On the day the Lincolns were heading to their new home in Washington, Kunhardt writes:

“Willie and Tad suddenly remembered they had no picture of Fido to take away to Washington with them. So Fido had one last excursion with his young masters. They trooped over to F. W. Ingmire’s studio on the west side of the square. Mr. Ingmire draped a piece of fancy material over a washstand and put Fido on top as if on a royal couch. Willie and Tad watched but did not get into the picture.”

At 7 in the morning of Feb. 11, Mr. Lincoln stood in the depot waiting room, taking his neighbors’ hands in his to say goodbye as he climbed on the train. Johnny Kaine beat his drum. Fourteen-year-old Lincoln Dubois pressed against the bumper of the car and saw tears in Mr. Lincoln’s eyes.

What Became Of Fido Lincoln?

For a time there was no record of Fido. Then almost three years later, after Willie died in the White House, a letter of condolence arrived from his old friend, Billy the Barber:

“I was sorry to hear of the death of your son Willy. I thought him a Smart lad for his age, so Considerate, so Manly; his Knowledge and good Sence, far exceeding Most boys far advanced in years yet the time comes to all. all must die. . . . Tell Taddy that his (and Willys) Dog is alive and kicking doing well as he stays Mostly at John E. Rolls with his Boys. …”

Isaac Diller never forgot the morning of April 15, 1865. His family was sitting down to breakfast when they got the word that Mr. Lincoln had been assassinated the previous night. Everyone burst into tears.

On May 4 a black mourning blanket was laid across Lincoln’s horse, old Bob. He was led to the Lincoln home and photographed, as he waited for the funeral procession to start. Kunhardt writes:

“Search the picture as you may, there is no trace of Fido. Nor can he be seen in the photograph of the crowd waiting at the station for the black-draped train with its tolling bell, or in that of the assembly on the quiet hillside where the extra-long coffin and the short one holding Willie were laid to rest.”

As a side note, news of Lincoln’s death was reported days later in some Confederate newspapers.  The Houston Tri-Weekly Telegraph printed the story on April 24th as a news clip on page four.  It didn’t even have a bold headline. News of Emancipation did not hit Texas until two years later when Juneteenth was finally celebrated.

What became of Fido Lincoln? Now an old man, Johnny Roll, wrote to Kunhardt in shaky penmanship:

“We possessed the dog for a number of years when one day the dog, in a playful manner put his dirty paws upon a drunken man sitting on the street curbing [who] in his drunken rage, thrust a knife into the body of poor old Fido. He was buried by loving hands. So Fido, just a poor yellow dog met the fate of his illustrious master — Assassination.”

Abraham Lincoln Needed Dog Energy In His Life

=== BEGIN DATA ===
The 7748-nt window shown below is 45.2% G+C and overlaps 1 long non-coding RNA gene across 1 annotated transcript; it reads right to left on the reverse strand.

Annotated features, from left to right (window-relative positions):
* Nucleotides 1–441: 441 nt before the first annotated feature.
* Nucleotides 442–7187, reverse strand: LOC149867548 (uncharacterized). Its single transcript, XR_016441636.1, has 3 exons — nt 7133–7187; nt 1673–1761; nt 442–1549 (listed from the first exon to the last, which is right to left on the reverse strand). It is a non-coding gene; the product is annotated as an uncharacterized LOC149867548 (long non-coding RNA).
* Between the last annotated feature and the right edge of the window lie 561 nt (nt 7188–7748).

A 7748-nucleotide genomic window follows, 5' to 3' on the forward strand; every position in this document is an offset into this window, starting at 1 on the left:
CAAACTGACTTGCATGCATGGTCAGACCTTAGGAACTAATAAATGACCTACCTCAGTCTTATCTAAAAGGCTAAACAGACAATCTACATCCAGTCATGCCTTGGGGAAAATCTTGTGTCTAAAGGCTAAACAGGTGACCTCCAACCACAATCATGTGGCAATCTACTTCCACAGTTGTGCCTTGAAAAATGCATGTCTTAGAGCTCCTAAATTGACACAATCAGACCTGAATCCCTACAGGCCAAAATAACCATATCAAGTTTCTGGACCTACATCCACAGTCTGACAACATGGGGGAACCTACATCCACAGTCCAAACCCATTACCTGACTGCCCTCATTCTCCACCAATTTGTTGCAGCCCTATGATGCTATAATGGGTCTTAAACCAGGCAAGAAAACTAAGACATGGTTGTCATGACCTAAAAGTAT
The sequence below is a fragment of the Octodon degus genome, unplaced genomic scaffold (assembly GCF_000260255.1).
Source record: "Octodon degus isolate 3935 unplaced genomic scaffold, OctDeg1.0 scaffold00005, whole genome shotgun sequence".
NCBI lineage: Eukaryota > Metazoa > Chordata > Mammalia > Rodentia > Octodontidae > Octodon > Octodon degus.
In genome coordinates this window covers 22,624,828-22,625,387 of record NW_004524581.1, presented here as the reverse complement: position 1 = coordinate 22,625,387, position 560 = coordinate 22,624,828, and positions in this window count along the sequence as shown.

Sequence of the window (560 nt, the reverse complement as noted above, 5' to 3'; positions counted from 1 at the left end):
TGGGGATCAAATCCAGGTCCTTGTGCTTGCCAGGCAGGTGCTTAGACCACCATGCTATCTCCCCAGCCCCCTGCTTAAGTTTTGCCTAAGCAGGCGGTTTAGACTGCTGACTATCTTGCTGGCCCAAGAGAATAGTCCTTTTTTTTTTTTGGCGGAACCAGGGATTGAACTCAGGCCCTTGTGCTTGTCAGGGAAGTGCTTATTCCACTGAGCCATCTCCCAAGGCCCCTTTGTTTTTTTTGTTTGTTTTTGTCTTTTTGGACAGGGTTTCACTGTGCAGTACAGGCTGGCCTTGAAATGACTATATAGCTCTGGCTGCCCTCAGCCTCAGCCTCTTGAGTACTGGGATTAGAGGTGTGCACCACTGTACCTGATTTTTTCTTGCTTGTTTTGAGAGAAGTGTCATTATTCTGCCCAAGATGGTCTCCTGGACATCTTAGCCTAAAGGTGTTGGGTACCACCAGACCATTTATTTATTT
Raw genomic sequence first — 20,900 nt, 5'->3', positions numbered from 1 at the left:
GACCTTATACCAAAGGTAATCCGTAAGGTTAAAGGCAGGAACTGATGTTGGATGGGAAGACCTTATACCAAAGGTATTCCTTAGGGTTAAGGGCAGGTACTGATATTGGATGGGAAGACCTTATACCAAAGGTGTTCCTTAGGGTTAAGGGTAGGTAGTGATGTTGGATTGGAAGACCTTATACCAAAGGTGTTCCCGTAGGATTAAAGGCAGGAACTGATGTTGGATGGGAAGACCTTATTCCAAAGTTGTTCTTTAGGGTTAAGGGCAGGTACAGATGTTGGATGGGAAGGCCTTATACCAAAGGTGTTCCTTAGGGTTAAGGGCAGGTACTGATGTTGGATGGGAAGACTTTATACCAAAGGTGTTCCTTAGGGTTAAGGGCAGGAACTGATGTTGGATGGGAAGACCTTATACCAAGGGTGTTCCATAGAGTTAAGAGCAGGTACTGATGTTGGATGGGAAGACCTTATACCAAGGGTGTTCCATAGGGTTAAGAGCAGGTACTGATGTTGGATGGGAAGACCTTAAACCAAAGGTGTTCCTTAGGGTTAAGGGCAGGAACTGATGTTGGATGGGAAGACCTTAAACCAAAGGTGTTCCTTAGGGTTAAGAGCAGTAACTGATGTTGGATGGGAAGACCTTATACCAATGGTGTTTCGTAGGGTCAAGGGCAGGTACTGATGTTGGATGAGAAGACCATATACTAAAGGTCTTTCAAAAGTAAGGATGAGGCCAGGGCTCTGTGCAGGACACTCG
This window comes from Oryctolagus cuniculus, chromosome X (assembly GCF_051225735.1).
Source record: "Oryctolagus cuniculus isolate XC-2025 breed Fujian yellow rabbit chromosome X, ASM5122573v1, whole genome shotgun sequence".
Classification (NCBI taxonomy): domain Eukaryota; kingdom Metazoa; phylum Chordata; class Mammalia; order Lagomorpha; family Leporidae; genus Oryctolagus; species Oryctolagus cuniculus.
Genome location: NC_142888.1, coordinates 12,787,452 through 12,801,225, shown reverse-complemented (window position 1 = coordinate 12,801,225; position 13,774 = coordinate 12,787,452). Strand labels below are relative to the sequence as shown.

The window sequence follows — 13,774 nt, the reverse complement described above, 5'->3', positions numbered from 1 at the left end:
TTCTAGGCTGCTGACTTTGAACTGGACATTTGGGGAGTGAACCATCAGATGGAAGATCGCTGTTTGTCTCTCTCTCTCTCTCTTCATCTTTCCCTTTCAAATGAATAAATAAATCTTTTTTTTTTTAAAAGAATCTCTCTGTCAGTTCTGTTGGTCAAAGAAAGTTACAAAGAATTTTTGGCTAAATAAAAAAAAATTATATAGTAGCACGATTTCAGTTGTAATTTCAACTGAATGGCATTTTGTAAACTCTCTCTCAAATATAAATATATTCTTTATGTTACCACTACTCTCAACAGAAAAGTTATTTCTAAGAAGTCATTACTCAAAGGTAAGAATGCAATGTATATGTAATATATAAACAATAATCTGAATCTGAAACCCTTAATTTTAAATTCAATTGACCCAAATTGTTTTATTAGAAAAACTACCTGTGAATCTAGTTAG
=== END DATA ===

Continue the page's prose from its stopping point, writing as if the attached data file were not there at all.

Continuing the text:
In the book, Abe & Fido: Lincoln’s Love of Animals and the Touching Story of His Favorite Canine Companion, award-winning journalist and author Matthew Algeo paints a portrait of a man in need of a good dog. The book explores Lincoln’s day-to-day life in Springfield, Illinois, how he got there and how Fido became an important member of his family. It also delves into his inner turmoil.

Lincoln was plagued throughout his life by anxiety, self-doubt and a sense that he had never accomplished enough. In 1855, he his wife Mary Todd and sons Bob (12), Willie (4) and Tad (2) lived in their home on Eight and Jackson in Springfield, Illinois. Mary was argumentative and moody and known for spending above their means.

“Home was not always a place of solace. Lincoln seemed to prefer spending time away from home, riding the circuit on one of his trusty horses to litigate cases in distant locales. On the political front, he was haunted in 1855 by the specter of slavery, the era’s “defining moral and political question.”

He had withdrawn from politics and was reexamining his life.

“He was depressed by his own perceived shortcomings and the seemingly imminent dissolution of his beloved country. So sometime that year, he got himself a dog: a yellow, long-eared mutt with a short bushy tail.”

Truth Or Fiction? 

How do we know when a story from history is fact or fiction? Or even a lie? Fortunately, Kunhardt was able to interview two people who personally knew Fido and the Lincoln family in Springfield. A few documents still existed and some original writings referenced Fido.  The closer we can get to original sources, the better. 

Dr. Michael Hudak, Sierra Club activist, warns about the importance of verifying quotes and other information in his essay: Abraham Lincoln: Vegetarian and Animal Rights Advocate?—A Review of the Evidence. Hudak writes that since the mid-1980s people have claimed that Lincoln was an animal rights advocate, based primarily on one quote cited by Jon Wynne-Tyson, British publisher and author of books on vegetarianism and animal rights:

“He claims that Lincoln said or wrote (unclear which): “I am in favour of animal rights as well as human rights. That is the way of a whole human being.” Wynne-Tyson cites as the source for the quote, “Complete Works,” which presumably refers to the Complete Works of Abraham Lincoln. But he provides neither volume nor page number for verification.”

Hudak read off of the volumes, but did not find the quote. A search of the Internet revealed that the quote was taken as authentic and reused thousands of times without verification.

“Performing a Google search on the terms “Abraham Lincoln” and “I am in favor of animal rights” returns (as of 8 September 2009) more than 19,000 websites. Inspecting the first few dozen of these reveals that the vast majority of them accept the validity of the quotation.”

Excellent resources for researching the life of Abraham Lincoln include the LincolnLog.org and a searchable database of Lincoln’s complete works–speeches, correspondence and other writings. 

Fortunately, Abraham Lincoln’s actions towards animals spoke for him. And Fido Lincoln was living proof.